Summer Olympics 2012: Did Political Correctness Sink Voula Papachristou?

Dallas Mavericks Examiner@@AustinMFFLCorrespondent IIIJuly 27, 2012

PESCARA, ITALY - JULY 03:  Bronze medalist Paraskevi Papachristou of Greece poses for the photographers after the Women's Triple Jump Final during the XVI Mediterranean Games on July 3, 2009 in Pescara, Italy. (Photo by Getty Images)
Getty Images/Getty Images

Greek triple-jumper Voula Papachristou has received far more publicity without ever competing in this year's Summer Olympics than she would likely have received if things had gone as planned.  Her Twitter gaffes and subsequent expulsion from the Greek Olympic team have been well publicized.

Let me first be very clear that I am not here to excuse, justify or rationalize anything Papachristou said.  The question is whether her not her crime was so egregious that she needed to be withheld from Olympic competition. 

The original Tweets have since been removed, but Papachristou invoked the ire of many, including Greek Olympic officials when posted retweets and links to Golden Dawn, a purportedly far-right political party which received as much as seven percent of the popular vote in recent elections.

Things got much worse after her attempt at a joke, saying, "With so many Africans in Greece, the West Nile mosquitoes will be getting home food!!!" followed by an overwhelmingly negative response.

Though she apologized profusely on Wednesday, it was too little too late.  The Huffington Post and AP reported The Hellenic Olympic Committee saying Papachristou was "placed outside the Olympic team for statements contrary to the values and ideas of the Olympic movement."

Isidoros Kouvelos, head of Greece's Olympic mission, added, "We are not here just to get medals, but to promote the Olympic ideals, to show our character.  It's the same as violating fair play."

Kouvelos added that the committee did not contact Papchristou before or after their decision to prevent her from competing.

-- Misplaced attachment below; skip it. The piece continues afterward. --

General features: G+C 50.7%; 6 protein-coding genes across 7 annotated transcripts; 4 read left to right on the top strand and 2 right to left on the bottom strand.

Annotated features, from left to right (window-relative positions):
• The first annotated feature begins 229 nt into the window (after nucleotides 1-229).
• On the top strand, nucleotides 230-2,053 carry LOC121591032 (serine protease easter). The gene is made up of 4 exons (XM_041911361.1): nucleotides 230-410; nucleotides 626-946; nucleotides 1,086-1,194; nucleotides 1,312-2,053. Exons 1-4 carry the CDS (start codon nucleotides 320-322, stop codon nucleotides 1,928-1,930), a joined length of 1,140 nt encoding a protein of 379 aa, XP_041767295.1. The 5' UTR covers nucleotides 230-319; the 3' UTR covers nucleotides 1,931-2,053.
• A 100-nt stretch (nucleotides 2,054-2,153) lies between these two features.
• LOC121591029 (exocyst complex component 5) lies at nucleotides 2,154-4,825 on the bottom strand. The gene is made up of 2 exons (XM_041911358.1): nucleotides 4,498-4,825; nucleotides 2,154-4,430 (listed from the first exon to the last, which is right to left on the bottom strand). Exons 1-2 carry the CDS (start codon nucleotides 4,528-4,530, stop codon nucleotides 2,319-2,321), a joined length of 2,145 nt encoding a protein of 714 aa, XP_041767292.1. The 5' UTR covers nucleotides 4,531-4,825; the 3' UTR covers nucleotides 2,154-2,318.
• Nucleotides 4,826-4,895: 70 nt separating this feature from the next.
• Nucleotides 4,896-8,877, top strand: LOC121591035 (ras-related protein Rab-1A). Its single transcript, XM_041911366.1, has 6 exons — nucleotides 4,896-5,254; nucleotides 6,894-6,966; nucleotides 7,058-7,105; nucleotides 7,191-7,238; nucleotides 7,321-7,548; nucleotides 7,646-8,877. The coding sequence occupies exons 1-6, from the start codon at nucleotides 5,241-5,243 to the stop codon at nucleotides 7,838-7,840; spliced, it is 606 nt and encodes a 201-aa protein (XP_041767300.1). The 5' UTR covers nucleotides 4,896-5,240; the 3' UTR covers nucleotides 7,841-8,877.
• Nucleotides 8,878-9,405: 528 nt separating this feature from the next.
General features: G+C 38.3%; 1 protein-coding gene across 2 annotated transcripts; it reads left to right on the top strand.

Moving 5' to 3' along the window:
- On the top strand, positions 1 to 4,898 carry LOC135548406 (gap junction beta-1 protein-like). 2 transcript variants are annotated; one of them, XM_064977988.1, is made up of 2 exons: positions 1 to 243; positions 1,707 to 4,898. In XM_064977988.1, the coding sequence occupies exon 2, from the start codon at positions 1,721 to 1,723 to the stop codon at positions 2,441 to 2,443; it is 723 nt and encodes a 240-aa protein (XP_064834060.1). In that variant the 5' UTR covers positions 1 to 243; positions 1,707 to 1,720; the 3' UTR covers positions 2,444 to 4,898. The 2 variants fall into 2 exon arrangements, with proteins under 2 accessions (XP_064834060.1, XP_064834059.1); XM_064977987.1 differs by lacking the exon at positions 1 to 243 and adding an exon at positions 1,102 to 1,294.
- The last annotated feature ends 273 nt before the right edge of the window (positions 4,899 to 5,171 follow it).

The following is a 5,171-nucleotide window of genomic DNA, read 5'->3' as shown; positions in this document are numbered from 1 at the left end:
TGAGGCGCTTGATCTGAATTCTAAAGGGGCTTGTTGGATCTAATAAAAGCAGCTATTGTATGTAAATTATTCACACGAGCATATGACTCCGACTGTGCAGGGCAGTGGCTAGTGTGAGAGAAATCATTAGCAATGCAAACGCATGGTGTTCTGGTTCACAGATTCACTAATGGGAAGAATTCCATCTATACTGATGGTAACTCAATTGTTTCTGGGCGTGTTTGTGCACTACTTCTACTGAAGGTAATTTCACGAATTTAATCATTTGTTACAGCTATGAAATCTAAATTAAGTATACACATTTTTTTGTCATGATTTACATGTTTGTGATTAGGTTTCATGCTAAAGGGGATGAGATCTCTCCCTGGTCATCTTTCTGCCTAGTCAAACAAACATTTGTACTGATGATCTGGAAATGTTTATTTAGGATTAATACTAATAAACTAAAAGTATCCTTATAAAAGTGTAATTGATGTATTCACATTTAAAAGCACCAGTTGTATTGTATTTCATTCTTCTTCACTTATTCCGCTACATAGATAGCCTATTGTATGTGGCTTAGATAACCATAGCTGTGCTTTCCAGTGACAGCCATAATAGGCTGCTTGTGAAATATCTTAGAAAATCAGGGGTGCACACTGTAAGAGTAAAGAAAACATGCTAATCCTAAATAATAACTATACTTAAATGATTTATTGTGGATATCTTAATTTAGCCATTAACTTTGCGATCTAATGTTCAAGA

This is of course an entirely subjective decision.  There isn't much doubt in my mind that Papchristou needed to learn a lesson; my question is if the punishment exceeds the crime.

I am not a scholar of Greek politics; however I can say with all of the economic problems going on in Europe and Greece in particular, it is not surprising that extremist elements have made some headway.  With almost no personal knowledge of Golden Dawn, it would be premature for me to comment on whether or not the party is simply ultra-conservative, or rather has elements of Neo-Nazism or racism as is sometimes suggested.   

While Greece admittedly has an immigration problem and xenophobic violence is on the rise, Golden Dawn denies any association with the perpetrators (h/t 

It is also worth noting that while Papchristou's tweets were referencing or even encouraging of Golden Dawn, it doesn't seem she was advocating anything violent or illegal.  Of course the real uproar came after her attempted joke about mosquitos.

This joke was clearly in very bad taste and certainly made fun of the fact that there are both West Nile virus and Africans in Greece...but as this has uniformly been condemned as a "racist" tweet, I'm failing to understand how that applies.